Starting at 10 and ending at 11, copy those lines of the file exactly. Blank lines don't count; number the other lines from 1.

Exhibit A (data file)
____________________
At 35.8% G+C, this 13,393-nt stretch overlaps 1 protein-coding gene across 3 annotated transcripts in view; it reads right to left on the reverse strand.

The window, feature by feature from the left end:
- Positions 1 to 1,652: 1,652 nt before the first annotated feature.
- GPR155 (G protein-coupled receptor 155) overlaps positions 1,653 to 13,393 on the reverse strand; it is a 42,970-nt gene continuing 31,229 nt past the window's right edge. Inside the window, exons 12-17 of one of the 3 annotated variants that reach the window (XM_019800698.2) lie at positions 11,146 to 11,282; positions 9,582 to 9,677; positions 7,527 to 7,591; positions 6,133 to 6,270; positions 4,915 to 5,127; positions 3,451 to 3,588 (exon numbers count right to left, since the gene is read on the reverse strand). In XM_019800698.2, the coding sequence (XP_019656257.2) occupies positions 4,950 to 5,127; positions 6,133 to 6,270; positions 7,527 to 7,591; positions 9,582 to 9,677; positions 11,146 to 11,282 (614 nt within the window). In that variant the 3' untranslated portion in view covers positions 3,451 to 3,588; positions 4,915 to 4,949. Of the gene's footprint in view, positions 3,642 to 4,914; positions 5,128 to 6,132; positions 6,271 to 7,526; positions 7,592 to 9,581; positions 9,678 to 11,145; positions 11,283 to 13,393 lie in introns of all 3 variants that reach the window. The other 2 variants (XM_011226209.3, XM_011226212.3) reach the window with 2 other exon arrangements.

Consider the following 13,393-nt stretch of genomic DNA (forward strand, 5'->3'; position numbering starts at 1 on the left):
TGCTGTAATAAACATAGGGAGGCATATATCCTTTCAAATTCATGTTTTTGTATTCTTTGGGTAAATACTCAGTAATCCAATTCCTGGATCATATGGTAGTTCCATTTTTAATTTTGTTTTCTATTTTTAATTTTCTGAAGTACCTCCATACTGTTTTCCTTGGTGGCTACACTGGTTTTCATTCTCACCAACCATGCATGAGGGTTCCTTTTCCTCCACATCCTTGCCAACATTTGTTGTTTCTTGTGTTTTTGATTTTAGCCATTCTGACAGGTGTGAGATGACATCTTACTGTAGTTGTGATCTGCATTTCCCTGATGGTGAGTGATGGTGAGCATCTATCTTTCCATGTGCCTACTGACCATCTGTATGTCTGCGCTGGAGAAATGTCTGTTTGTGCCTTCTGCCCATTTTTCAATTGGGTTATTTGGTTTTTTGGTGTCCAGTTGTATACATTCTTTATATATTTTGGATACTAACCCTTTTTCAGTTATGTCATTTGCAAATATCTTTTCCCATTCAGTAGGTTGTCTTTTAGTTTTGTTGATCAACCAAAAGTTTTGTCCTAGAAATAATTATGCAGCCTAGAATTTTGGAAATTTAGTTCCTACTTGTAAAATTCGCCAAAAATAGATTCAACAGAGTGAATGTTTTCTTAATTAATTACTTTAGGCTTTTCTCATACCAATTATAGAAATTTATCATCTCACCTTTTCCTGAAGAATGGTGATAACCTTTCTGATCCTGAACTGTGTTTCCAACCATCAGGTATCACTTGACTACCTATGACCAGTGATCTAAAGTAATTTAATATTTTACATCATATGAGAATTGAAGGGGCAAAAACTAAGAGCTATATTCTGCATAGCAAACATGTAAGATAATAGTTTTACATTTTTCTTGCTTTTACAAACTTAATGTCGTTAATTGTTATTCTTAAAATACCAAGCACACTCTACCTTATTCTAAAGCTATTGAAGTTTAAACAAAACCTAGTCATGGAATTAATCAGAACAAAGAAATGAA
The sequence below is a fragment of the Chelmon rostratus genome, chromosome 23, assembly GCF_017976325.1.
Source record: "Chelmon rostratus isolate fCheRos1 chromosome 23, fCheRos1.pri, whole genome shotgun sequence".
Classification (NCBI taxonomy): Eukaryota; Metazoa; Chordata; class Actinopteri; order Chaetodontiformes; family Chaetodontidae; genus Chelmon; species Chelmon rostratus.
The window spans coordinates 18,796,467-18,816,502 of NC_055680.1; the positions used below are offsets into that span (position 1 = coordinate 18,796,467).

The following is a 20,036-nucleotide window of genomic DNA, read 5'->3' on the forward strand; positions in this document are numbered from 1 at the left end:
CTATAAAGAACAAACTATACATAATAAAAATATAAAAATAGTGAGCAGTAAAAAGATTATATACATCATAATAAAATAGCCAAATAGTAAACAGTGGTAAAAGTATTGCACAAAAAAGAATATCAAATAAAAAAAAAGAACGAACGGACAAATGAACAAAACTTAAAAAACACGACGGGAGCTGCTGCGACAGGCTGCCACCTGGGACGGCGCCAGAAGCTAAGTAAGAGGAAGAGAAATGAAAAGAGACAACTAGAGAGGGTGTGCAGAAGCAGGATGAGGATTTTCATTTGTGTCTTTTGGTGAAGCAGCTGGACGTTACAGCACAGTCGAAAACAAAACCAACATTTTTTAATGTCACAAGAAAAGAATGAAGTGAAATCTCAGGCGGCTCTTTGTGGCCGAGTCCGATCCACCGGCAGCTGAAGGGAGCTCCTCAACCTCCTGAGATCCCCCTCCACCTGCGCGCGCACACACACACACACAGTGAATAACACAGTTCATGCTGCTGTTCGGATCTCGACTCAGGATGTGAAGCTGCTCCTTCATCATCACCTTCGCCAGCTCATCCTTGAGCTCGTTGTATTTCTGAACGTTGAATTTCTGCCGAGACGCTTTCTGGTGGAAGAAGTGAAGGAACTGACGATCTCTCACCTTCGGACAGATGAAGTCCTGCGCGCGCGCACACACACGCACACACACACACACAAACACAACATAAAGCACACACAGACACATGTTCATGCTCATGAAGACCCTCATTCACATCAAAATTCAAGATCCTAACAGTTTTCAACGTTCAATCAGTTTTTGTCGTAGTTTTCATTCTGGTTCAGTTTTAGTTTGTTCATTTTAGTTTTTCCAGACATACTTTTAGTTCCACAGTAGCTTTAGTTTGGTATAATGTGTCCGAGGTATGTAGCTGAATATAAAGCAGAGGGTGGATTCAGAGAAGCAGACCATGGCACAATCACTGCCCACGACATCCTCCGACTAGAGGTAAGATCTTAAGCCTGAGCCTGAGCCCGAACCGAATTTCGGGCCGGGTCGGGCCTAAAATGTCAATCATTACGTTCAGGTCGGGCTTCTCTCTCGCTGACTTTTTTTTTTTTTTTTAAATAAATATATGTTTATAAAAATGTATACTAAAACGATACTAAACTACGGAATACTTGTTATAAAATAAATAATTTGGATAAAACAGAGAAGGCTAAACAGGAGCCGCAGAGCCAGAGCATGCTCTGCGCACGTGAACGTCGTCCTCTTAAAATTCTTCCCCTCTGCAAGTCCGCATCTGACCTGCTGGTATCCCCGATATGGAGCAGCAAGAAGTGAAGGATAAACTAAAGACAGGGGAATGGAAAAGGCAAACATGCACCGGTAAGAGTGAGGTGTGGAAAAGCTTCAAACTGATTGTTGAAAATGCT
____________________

The window spans coordinates 18,796,467-18,816,502 of NC_055680.1; the positions used below are offsets into that span (position 1 = coordinate 18,796,467).

The following is a 20,036-nucleotide window of genomic DNA, read 5'->3' on the forward strand; positions in this document are numbered from 1 at the left end: